By Elaine Watson,
Sales of organic food and drink surged 10.6% to $39.8bn in 2015, significantly ahead of the 3% growth in the overall food market, with some segments up more than 30% yearonyear, according to the Organic Trade Association (OTA).
Total organic product sales (which includes nonfood items) rose 11% to $43.3 billion, said the OTA.
The biggest category within organic food is fruits and veggies (sales +10.6% to $14.4bn), with almost 13% of the produce sold in the US now organic; followed by dairy (sales +10% to $6bn).
Sales of organic fresh juices and drinks surged 33.5% in 2015, making it the fastestgrowing organic subcategory, closely followed by eggs (+32%), and organic condiments (+18.5%). Sales of organic snack foods, meanwhile, rose almost 14% to $2.3bn.
Demand outstrips supply However, domestic production still lags consumption, said OTA, CEO and executive director Laura Batcha: “Dairy and grains were two areas where growth could have been even more robust in 2015 if greater supply had been available. “There is an industrywide understanding of the need to build a secure supply chain that can support demand. This goes handinhand with securing more organic acreage, developing programs to help farmers transition to organic, and encouraging new farmers to farm organically.”
We all need to care about organic farmers having a livelihood Asked about the price differential between conventional and organic food at a session on the future of organics at last month’s Food Tank Summit , Batcha said: “I’m not sure you’ll ever see price parity until the food policy system around organic changes. There is a reason why cheap food is cheap, but that said, we’re seeing increased accessibility to organic food. “But we all need to care about organic farmers having a livelihood. There is a premium at which if you go below it might not make sense for farmers to participate [in organic farming]. Data suggests it’s around 10% [the cutoff point at which there is not sufficient incentive for farmers to be in the organic space].”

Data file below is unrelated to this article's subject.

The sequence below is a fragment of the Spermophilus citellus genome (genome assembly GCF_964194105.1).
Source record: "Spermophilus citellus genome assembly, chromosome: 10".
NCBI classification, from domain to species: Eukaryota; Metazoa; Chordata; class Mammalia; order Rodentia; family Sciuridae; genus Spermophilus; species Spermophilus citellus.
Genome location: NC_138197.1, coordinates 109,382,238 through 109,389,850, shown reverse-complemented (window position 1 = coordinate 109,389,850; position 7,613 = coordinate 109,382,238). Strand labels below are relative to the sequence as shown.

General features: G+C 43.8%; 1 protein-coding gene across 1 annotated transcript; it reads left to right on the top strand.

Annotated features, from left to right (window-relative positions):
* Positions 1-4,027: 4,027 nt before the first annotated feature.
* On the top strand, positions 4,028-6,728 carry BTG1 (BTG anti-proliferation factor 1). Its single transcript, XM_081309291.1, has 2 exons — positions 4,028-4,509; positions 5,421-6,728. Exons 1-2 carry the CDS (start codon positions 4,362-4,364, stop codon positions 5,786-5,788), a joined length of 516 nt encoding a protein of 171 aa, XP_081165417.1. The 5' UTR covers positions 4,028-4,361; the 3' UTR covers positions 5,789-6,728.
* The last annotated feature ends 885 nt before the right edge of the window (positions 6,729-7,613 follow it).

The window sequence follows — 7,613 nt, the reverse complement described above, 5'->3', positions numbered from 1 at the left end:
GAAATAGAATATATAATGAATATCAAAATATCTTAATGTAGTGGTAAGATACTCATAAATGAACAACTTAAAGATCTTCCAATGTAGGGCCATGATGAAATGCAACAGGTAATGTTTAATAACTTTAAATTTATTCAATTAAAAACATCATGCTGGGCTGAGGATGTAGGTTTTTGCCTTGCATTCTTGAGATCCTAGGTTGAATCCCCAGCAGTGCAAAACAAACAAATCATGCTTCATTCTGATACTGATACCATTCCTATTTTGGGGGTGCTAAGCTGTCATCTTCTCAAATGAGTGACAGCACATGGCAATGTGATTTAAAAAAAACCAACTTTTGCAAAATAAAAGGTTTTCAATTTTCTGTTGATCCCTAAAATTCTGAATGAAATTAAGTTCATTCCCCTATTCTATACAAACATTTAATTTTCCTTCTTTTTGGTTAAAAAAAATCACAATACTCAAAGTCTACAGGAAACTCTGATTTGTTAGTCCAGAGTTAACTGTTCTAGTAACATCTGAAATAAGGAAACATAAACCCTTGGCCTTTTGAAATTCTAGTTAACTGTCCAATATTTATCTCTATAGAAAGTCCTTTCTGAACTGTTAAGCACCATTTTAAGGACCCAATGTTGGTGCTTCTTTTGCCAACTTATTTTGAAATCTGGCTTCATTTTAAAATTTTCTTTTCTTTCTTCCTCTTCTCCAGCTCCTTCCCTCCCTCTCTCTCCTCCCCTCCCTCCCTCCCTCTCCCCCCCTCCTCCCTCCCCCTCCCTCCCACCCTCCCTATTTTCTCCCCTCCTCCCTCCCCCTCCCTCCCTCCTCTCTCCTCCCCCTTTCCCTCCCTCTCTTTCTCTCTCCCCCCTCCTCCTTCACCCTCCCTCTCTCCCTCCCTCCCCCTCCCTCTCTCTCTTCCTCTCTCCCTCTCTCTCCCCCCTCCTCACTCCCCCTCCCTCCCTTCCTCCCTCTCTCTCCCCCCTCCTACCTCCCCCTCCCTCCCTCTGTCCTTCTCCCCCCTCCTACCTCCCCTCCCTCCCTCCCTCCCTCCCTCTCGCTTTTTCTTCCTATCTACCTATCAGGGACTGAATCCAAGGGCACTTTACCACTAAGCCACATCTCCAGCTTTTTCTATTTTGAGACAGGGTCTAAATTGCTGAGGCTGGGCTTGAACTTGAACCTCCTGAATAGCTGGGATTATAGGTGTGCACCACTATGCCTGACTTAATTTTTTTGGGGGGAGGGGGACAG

However, much depends on the crop, said Charles Benbrook, research consultant at Benbrook Consulting Services:
“In the tree fruit industry, there are some growers that are 100% organic because organic systems are the most profitable, but they aren’t selling their full crop as organic because it would flood the market and erode price premiums. “But I think that in fresh fruits and vegetables, in 20 years, at least 50% will be grown organically.”
Natural vs organic
As for the difference between ‘natural’ (which is not defined by law) and ‘organic’ (which is underpinned by clear standards), confusion still reigns, says the OTA, which has urged the FDA to prohibit the use of the term ‘natural’ except where it is already defined in regulation (eg. ‘natural flavors’).
Meanwhile, some industry stakeholders – notably Annie’s president John Foraker have predicted that more companies in the ‘natural’ foods sector will transition to organic, in part because it is underpinned by clear standards, and in part because it will help them stay ahead of the curve as more mainstream food brands get into the ‘natural’ space by cleaning up labels and ditching 'artificial' ingredients.
According to Foraker , who caught up with FoodNavigatorUSA at the Expo West show in March:
“I think that the natural products industry will move to organic. That’s where it’s going and it’s what consumers want. Today 45% of the market is organic, and I think it will ultimately get to 20%.”
But getting there will involve teaming up with large retailers and CPG manufacturers, said Foraker, who noted that Annie’s parent company General Mills has recently committed to more than doubling the organic acreage from which it sources ingredients from 120,000 acres today to 250,000 acres by 2019.
The OTA represents more than 8,500 organic businesses across the US. Its members include growers, shippers, processors, certifiers, farmers' associations, distributors, importers, exporters, consultants, retailers and others.